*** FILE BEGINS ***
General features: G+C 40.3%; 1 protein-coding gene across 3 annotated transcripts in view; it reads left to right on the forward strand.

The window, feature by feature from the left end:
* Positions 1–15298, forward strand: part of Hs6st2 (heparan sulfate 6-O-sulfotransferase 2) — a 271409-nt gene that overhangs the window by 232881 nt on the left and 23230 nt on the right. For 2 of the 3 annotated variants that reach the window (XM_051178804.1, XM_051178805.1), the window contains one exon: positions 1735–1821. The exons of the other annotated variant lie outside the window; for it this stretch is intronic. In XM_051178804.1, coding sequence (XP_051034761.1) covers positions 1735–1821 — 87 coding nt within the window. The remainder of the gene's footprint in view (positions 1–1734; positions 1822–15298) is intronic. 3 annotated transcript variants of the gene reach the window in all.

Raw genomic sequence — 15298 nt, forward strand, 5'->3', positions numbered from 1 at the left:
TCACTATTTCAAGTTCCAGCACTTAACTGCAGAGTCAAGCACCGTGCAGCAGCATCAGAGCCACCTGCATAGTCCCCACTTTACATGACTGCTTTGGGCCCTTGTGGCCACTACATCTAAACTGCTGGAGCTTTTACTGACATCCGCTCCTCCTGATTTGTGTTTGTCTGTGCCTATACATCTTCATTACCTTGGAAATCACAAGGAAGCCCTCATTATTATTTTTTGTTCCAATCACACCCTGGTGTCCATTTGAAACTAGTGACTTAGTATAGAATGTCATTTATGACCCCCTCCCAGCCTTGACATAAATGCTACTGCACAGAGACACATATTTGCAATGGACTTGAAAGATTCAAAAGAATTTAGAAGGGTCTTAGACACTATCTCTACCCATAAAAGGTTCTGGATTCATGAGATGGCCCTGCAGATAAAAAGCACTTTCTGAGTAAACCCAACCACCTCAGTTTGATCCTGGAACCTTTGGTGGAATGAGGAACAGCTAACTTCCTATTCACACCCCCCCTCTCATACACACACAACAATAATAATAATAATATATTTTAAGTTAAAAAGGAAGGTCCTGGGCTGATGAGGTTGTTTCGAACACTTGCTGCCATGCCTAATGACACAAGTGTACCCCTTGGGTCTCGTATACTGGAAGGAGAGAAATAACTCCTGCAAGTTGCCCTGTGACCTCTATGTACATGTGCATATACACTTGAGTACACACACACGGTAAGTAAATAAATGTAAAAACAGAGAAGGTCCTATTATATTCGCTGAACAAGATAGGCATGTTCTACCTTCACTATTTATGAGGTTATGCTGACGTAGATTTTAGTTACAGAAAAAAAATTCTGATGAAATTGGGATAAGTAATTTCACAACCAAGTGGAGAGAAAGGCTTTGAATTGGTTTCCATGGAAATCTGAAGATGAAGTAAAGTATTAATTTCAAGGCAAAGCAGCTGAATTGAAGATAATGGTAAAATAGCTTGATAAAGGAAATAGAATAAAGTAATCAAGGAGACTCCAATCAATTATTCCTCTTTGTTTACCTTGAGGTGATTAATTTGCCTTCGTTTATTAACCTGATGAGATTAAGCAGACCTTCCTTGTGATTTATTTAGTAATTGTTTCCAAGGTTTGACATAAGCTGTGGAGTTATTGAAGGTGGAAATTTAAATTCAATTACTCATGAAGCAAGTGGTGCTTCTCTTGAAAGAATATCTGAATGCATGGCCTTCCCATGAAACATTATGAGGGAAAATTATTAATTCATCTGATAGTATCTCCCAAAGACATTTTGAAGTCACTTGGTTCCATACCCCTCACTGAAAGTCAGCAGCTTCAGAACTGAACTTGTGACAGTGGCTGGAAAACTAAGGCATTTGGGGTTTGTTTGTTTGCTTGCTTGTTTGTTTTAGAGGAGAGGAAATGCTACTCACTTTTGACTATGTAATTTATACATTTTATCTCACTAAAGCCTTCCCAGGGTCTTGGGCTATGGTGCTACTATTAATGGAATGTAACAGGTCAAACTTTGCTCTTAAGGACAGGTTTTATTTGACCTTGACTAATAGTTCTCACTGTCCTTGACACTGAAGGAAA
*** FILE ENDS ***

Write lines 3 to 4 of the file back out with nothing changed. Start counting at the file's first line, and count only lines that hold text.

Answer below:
* Positions 1–15298, forward strand: part of Hs6st2 (heparan sulfate 6-O-sulfotransferase 2) — a 271409-nt gene that overhangs the window by 232881 nt on the left and 23230 nt on the right. For 2 of the 3 annotated variants that reach the window (XM_051178804.1, XM_051178805.1), the window contains one exon: positions 1735–1821. The exons of the other annotated variant lie outside the window; for it this stretch is intronic. In XM_051178804.1, coding sequence (XP_051034761.1) covers positions 1735–1821 — 87 coding nt within the window. The remainder of the gene's footprint in view (positions 1–1734; positions 1822–15298) is intronic. 3 annotated transcript variants of the gene reach the window in all.

Raw genomic sequence — 15298 nt, forward strand, 5'->3', positions numbered from 1 at the left: